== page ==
England cricket great James Anderson ‘desperate to get out there and play’ despite nerves surrounding coronavirus

SYDNEY, AUSTRALIA - JANUARY 03:  James Anderson of England successfully appeals for the dismissal of Shane Watson of Australia for LBW during day one of the Fifth Ashes Test match between Australia and England at Sydney Cricket Ground on January 3, 2014 in Sydney, Australia.  (Photo by Cameron Spencer/Getty Images)
Players are set return to training in small groups after the sport was suspended because of the coronavirus pandemic.
However, some players have expressed concerns about exiting lockdown to join up with the team, with wicketkeeper Jos Buttler saying he had “some anxieties” about leaving quarantine.
James Anderson, England’s leading wicket-taker in Test cricket and One-Day Internationals, told CNN that while he is “desperate to get out there and play,” he thinks it’s only natural for players to have worries.
“It’s just a human reaction to be nervous about this situation. We’ve got players in our team who have pregnant wives and the worry there is if they bring something back,” Anderson told CNN Sport’s Amanda Davies via Instagram Live.

“So I think what the ECB is doing is trying to make sure we really, really tick every box that we can to make sure the safety of the players and staff is paramount and make sure everything is in the right place so if and when we do join back up as a team before we start playing, we are as safe as we can be.”

Adapting to new conditions

Like all other sport, cricket will have to adapt to the coronavirus pandemic.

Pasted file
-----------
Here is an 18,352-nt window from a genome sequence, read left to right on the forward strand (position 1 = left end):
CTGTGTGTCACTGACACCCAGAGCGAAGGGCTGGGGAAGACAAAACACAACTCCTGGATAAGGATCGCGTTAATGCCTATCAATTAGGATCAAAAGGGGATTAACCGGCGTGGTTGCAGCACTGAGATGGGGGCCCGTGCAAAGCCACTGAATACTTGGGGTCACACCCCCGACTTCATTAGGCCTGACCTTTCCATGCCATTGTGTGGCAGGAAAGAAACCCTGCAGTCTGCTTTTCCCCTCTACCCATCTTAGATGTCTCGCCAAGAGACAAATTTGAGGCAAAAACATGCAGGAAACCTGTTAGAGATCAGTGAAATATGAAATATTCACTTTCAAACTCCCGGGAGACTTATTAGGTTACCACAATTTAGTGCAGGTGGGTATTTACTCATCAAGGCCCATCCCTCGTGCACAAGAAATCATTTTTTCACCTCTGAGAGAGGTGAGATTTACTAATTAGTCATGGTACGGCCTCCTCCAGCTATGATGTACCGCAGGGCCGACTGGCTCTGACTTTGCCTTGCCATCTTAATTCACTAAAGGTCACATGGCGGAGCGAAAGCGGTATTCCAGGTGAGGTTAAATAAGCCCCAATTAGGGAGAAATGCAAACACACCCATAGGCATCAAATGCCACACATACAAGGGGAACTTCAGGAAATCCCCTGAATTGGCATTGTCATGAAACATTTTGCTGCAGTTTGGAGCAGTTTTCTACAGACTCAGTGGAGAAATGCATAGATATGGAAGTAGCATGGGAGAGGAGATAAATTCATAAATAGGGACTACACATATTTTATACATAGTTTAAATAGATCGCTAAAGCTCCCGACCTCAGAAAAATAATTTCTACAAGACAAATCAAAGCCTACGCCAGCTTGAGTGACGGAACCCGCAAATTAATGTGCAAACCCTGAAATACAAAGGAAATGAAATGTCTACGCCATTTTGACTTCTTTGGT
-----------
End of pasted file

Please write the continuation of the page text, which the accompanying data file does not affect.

One of Anderson’s key skills, making the ball swing (moving it through the air from side to side), is partly dependent on how much he and his fellow players can shine the ball using their sweat or saliva.

But to avoid the spread of Covid-19 between players, the International Cricket Council has put forward the idea of banning players from using saliva to shine the ball.

And Anderson is “99% convinced” players won’t be able to use saliva to shine the ball when they return to training, something the 37-year-old and his fellow bowlers will have to adjust to.

Anderson bowls during a Test Match against South Africa.

“It’s a massive thing for me because to get the ball to swing, you need to be able to polish the ball and repair it when it gets scuffs on it,” said Anderson, who also said he doesn’t know if he’s “going to make it to the next Ashes series” in 2021.

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Sports that are returning now, like the German Bundesliga soccer, is doing so without fans.

And with fans unlikely to be able to attend cricket matches this summer, Anderson believes he and his teammates will need to “lean on each other” to motivate themselves for games.

“We’re lucky (in England) that most Test matches are sold out, certainly the first few days, we get big crowds so motivating yourself isn’t an issue,” he said.

“You just get out there in front of a packed house and it’s quite easy to get up for a game. I think we might have to lean on each other as players if there’s no crowd there, no atmosphere, we hear the sound of leather on willow echoing around the ground rather than the applause.”


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